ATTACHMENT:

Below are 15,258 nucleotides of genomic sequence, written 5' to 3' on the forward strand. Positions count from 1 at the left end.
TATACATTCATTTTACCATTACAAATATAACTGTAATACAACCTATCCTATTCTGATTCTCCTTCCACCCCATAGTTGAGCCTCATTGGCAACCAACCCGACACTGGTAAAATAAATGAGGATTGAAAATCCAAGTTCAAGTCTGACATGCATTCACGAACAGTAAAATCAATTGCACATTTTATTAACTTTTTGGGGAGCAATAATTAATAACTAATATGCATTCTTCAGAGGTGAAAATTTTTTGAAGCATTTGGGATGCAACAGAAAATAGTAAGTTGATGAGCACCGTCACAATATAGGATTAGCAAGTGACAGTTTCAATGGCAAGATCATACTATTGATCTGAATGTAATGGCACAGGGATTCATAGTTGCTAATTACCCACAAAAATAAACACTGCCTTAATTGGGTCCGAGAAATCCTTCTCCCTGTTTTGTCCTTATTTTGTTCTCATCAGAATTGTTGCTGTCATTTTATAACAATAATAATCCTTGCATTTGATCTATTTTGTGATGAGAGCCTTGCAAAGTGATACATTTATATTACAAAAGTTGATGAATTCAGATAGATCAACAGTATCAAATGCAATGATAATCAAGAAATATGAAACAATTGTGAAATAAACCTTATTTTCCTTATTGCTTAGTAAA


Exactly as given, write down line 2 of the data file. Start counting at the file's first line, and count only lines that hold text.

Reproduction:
TATACATTCATTTTACCATTACAAATATAACTGTAATACAACCTATCCTATTCTGATTCTCCTTCCACCCCATAGTTGAGCCTCATTGGCAACCAACCCGACACTGGTAAAATAAATGAGGATTGAAAATCCAAGTTCAAGTCTGACATGCATTCACGAACAGTAAAATCAATTGCACATTTTATTAACTTTTTGGGGAGCAATAATTAATAACTAATATGCATTCTTCAGAGGTGAAAATTTTTTGAAGCATTTGGGATGCAACAGAAAATAGTAAGTTGATGAGCACCGTCACAATATAGGATTAGCAAGTGACAGTTTCAATGGCAAGATCATACTATTGATCTGAATGTAATGGCACAGGGATTCATAGTTGCTAATTACCCACAAAAATAAACACTGCCTTAATTGGGTCCGAGAAATCCTTCTCCCTGTTTTGTCCTTATTTTGTTCTCATCAGAATTGTTGCTGTCATTTTATAACAATAATAATCCTTGCATTTGATCTATTTTGTGATGAGAGCCTTGCAAAGTGATACATTTATATTACAAAAGTTGATGAATTCAGATAGATCAACAGTATCAAATGCAATGATAATCAAGAAATATGAAACAATTGTGAAATAAACCTTATTTTCCTTATTGCTTAGTAAA